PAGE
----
Updated:
Original:

Destinations: Cooking

The more connected you are to your roots, the better your diet probably is. The foods of your youth, or your parents’ and grandparents’ childhoods, are likely to be healthier than what you eat today unless you are vigilant about your eating habits. If you go home to visit and eat kneel-down bread or bannock or whatever is, and has been, a tribal staple, but stop at a fast food place on the way back, that doesn’t cut it.

It is very hard to watch everything you eat; in fact, it is nearly impossible. There is, however, one food that we as Native people can always rely on for both physical and spiritual health, and that is corn. It is the one staple grain indigenous to both North and South America.

Although corn pollen discovered below Mexico City in the 1950s was carbon-dated as 80,000 years old, it took centuries for the cultivation of the golden grain to cover all of Indian country from the bottom of South America to Canada. There is corn oil, corn syrup and corn starch; and between them, food manufacturers provide a touch of corn in some way to everything in the supermarket. The lone exception may be fresh fish. Even frozen fish and meats have a light corn starch coating on them to keep them from drying out.

Dent corn, sweet corn, flint and popcorn are the four major types of commercial corn grown in this country today. We grew our own flint corn and dried some, ground some and ate some. It was a good, secure feeling to know we could survive anything with the stores we had. That must have been comforting to our ancestors as well.

***

Grilled Corn with Handles

12 ears corn

1/2 cup melted butter

1/2 teaspoon ground cumin

1/2 teaspoon seasoned salt

Fresh-ground pepper

Pull back, but don’t remove, the husk from the corn. Remove and discard the silk. Tie the pulled-back husks with a piece or two of chive or thin string. (They will act like a handle to turn the corn over during roasting on the grill.)

Melt butter and season it with cumin, seasoned or regular salt, and pepper. Brush on all sides of all ears and place on a baking sheet until ready to grill. Roast on grill, turning frequently for just a few minutes, about 5 – 7 minutes on each side. Keep basting with butter mixture while corn roasts.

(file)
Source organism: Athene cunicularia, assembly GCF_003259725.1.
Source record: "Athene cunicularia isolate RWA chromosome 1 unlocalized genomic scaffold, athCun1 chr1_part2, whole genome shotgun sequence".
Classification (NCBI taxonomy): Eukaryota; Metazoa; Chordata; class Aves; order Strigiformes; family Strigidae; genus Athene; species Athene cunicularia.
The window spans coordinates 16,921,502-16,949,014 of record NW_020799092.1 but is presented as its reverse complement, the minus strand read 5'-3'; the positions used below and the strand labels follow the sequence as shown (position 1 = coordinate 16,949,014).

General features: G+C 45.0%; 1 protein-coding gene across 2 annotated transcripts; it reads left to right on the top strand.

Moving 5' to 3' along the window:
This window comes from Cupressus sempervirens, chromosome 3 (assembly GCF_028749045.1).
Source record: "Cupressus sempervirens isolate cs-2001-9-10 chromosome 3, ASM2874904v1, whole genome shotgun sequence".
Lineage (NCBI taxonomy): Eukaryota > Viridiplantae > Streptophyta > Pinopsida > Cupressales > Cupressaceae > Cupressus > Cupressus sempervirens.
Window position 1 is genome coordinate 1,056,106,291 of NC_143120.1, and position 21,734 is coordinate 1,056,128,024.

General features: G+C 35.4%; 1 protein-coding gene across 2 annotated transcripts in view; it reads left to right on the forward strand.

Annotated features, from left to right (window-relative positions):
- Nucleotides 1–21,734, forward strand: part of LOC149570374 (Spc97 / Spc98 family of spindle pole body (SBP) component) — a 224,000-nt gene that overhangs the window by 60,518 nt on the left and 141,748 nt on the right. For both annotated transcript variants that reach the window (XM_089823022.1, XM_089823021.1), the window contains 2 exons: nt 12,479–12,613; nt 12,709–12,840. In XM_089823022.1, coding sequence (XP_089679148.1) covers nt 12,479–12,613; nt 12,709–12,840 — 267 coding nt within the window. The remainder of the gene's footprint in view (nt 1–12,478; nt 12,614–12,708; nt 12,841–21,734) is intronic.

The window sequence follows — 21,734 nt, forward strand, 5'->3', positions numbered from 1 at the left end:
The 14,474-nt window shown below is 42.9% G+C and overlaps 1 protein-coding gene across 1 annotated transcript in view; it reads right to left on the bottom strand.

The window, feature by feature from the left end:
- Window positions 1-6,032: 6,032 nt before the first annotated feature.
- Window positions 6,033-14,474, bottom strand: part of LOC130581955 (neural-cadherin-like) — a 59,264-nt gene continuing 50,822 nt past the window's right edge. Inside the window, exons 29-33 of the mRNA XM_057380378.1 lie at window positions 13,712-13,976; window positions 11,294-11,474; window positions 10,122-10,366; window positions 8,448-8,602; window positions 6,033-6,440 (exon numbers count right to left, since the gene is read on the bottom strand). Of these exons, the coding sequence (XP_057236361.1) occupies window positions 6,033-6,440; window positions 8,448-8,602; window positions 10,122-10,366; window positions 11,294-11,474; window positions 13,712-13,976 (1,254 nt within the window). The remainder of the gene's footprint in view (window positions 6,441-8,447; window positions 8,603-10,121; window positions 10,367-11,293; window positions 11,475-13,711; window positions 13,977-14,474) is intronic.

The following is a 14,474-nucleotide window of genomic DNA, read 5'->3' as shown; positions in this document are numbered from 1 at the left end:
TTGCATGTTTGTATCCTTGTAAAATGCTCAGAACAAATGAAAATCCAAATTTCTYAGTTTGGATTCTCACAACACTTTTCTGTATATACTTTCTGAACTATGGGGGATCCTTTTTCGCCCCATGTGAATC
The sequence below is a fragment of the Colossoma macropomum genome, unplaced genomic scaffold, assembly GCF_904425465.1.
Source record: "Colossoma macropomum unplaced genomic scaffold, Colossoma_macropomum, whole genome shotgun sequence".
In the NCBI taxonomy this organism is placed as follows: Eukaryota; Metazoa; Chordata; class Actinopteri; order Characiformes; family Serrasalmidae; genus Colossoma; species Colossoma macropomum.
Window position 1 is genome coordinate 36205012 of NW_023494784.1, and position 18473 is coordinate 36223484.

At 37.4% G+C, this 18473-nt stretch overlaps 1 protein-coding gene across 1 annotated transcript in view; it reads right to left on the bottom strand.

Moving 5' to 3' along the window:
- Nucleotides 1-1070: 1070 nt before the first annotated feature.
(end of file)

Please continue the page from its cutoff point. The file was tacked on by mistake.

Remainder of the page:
Other ideas for flavoring the butter: add to 1 cup of butter any of the following herb combinations – parsley and tarragon, cilantro and chives, rosemary and chive, sage and mint, dried crushed chiles and ginger, or lemon or lime juice with chopped jalapenos.

***

A Three Sisters Side

2 cups cooked white great northern beans

2 cups corn kernels

2 cups green or yellow summersquash, cut into 1/2-inch slices

2 cups chopped tomatoes, fresh or canned (optional)

1 large sweet onion, chopped

1 teaspoon each: dried basil, oregano, thyme

2 tablespoons olive or corn oil

1/4 cup chicken or vegetable stock

Heat the oil in a large saute pan and cook the onion until softened. Add the squash and cook for about 5 minutes more. Now add the stock, beans, tomatoes if using, basil, oregano and thyme and simmer all for about 15 minutes. Add the corn kernels about 5 minutes before the rest is done.

***

Hash

4 white, yellow or sweet potatoes

1-1/2 cups corn kernels, fresh, frozen or canned and drained

4 portobello mushroom caps

2 green onions, sliced thin

3 tablespoons olive oil

3 tablespoons balsamic vinegar

Peel and cook the potatoes until soft, remove from heat and cool. Put a small amount of olive oil in a pan and saute the onions and corn together. Add the potatoes to the corn and onion mixture and saute for 20 minutes.

In a separate pan, saute the mushroom caps, skin side down. Pour some balsamic vinegar on the middle of each cap and cook, covered, for 5 minutes. Put each cap on a serving plate and top with a large spoonful of the potato mixture.

You can serve this hash just as it is or top with a spoonful of pesto, aioli or sour cream.

Notes & Tips

* I wouldn’t want to be wrapped up in plastic on a foam tray, would you? Well, I don’t think corn likes it either. You can’t tell its quality that way: it could be old and tough.

* A half-cup of corn kernels added to any hash can perk it up and give some extra nutrition in the process.